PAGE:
“What will you do?” she asks. Right there in the middle of Cub Foods while shoving a box of Cheerios into her cart.
After the question has been asked a few times, and you aren’t taken so off-guard by it, you stop your stammering and searching for an answer and instead you watch the woman asking the question. She’s squirming, her eyes dart around; she’s scared. She isn’t asking, “What will you do?” she’s asking “What will I do?” and she’s hoping you have an answer.
All of us go around asking the question, hoping someone knows for sure. “What will I do?” The world is open with possibilities. I can do anything. Which “anything” will I choose? Haven’t I done this before? I remember a time long ago when the world was my proverbial oyster, waiting for me to crack it and fetch my pearl.
In college, we all wore our “majors” like a badge. I WILL be a doctor, I WILL be a teacher, I WILL be a therapist. Then comes wife and mother. Stay-at-home-mother. The role is easily defined, the uniform is comfortable, and the hours sometimes suck. The days flow into each other, time counted by erupting teeth, first steps, sibling births, Halloween costumes and Gymboree classes. You don’t realize that the days have become years until you’re in the middle of an interesting chat with another mom in the library, at the park, in the cereal aisle of the grocery store and you mention that your youngest will be going to kindergarten next year.
“Oh? What will you do?” She asks. At first you laugh — what does she mean “what will I do?” Then the meaning of the question hits your stomach like that last slice of Chuck E. Cheese pizza you shouldn’t have eaten. Sure, you’ve thought about it, but not enough to come up with an answer on the spot like this. So, your answer is vague, but not worried.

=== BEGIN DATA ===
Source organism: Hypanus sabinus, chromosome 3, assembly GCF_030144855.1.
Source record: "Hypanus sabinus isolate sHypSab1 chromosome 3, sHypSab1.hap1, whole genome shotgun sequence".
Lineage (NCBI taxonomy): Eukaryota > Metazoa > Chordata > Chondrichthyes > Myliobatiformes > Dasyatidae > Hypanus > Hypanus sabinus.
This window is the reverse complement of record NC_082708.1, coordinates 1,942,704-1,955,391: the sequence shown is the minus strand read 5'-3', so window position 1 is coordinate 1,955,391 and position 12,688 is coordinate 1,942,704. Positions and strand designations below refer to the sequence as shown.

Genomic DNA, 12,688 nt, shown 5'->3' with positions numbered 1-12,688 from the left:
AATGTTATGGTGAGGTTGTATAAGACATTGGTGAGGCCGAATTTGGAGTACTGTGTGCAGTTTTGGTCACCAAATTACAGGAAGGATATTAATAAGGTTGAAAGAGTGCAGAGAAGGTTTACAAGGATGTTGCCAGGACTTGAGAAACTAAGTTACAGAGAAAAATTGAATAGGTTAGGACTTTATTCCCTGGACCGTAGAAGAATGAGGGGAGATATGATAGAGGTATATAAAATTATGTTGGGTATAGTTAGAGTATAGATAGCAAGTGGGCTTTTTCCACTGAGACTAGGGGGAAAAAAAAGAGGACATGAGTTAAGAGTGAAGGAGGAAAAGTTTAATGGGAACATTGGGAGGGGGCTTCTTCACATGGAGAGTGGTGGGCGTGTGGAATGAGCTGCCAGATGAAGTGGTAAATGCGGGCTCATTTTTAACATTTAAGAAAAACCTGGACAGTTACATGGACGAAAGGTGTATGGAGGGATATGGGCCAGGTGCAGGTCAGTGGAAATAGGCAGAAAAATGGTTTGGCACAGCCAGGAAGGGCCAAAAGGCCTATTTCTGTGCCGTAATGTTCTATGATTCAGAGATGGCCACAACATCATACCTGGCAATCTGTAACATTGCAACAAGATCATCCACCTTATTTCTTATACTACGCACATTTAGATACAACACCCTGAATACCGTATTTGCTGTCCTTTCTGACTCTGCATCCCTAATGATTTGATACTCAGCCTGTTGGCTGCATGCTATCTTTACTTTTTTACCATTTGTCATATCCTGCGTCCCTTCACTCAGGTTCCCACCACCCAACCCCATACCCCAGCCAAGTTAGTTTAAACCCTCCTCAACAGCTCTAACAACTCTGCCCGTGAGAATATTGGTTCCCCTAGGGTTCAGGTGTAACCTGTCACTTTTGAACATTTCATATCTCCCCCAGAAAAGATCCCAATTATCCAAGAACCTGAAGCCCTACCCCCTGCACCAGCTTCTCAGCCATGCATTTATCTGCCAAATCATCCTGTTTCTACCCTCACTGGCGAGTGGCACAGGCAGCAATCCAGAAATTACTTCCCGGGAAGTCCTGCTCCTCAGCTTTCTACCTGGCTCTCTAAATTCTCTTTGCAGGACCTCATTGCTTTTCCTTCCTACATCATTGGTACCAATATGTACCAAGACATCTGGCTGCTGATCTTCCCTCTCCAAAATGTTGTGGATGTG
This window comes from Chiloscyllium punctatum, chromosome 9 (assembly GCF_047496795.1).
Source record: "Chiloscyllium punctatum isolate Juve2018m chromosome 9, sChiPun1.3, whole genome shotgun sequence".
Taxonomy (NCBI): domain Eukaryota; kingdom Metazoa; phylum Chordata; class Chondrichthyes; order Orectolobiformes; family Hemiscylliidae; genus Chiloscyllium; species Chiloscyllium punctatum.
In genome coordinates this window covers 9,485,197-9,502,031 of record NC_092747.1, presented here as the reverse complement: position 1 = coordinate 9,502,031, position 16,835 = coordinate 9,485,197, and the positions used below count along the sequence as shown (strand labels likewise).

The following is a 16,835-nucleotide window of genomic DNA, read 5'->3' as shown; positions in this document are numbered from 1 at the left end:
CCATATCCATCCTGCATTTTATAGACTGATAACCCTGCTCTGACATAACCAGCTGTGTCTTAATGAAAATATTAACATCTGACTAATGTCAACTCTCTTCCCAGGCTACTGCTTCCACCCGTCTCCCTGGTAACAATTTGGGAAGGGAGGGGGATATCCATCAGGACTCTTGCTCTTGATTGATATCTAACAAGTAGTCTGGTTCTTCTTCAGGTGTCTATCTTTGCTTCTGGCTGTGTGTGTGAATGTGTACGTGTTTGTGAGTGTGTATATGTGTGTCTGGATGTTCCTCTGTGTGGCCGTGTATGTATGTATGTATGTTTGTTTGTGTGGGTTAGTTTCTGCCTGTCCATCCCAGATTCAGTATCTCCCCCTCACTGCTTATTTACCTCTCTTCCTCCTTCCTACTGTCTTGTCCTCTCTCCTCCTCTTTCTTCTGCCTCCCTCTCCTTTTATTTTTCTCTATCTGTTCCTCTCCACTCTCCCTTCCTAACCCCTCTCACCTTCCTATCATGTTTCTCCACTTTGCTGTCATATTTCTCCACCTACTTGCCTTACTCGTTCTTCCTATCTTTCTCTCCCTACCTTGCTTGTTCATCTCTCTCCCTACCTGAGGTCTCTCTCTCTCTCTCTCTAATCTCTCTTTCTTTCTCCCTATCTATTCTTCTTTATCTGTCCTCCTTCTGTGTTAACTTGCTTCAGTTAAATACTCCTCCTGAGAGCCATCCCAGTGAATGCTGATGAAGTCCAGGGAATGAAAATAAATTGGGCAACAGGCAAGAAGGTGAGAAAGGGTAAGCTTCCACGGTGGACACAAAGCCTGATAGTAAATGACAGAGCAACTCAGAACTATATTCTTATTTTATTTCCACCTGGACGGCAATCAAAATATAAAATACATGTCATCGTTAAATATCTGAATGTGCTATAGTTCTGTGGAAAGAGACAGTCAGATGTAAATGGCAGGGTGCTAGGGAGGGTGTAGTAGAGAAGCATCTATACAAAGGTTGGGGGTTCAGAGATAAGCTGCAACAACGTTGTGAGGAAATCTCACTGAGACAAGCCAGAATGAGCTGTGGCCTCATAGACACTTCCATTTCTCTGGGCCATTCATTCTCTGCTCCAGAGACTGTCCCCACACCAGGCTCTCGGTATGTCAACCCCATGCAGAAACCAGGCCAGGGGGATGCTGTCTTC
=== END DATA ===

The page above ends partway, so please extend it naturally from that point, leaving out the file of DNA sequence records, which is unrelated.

“Oh!” you laugh. “I have TONS of things lined up. You know, it will just be the mornings in kindergarten,” you remind her. “Maybe I’ll go back to school for my Masters when my daughter is in first grade,” you offer up. “Or, well, I could teach, and have summers off,” you point out. “Because it’s important for me to be home when the kids are.” You smile.
She nods. Go back to school, or teach. She’s run through those ideas already. It’s not the answer.
So different from the world that we set out to conquer when the ink on our diploma was still wet and we were sizzling with the passion of youth, ready to take any position offered to us just so we could be wage-earning adults. Now, we’ll ease into it, only mornings available at first. And we’ll need our summers off, and we’ll need to be home after school, and when there are field trips. Or when the flu is going around. We have a lot of demands. I guess they’re met, one way or another, because mothers do it. Every year a whole new group of them is released into the work-force to try to find that pearl a second time. A little less hurried and with a lot less to prove, letting those days turn to years, until your youngest starts applying for college.
Then it will come again. Will it be in the cereal aisle next time? Probably not. More likely it will be in the radiology waiting room dreading our annual mammograms when the other mom asks which college your daughter is applying to, and then gets that same terrified look in her eyes when she asks, “what will you do?” You know already — you’ll turn your daughter’s room into a home gym, or a sewing room…but not right away, because she’ll be back for holidays.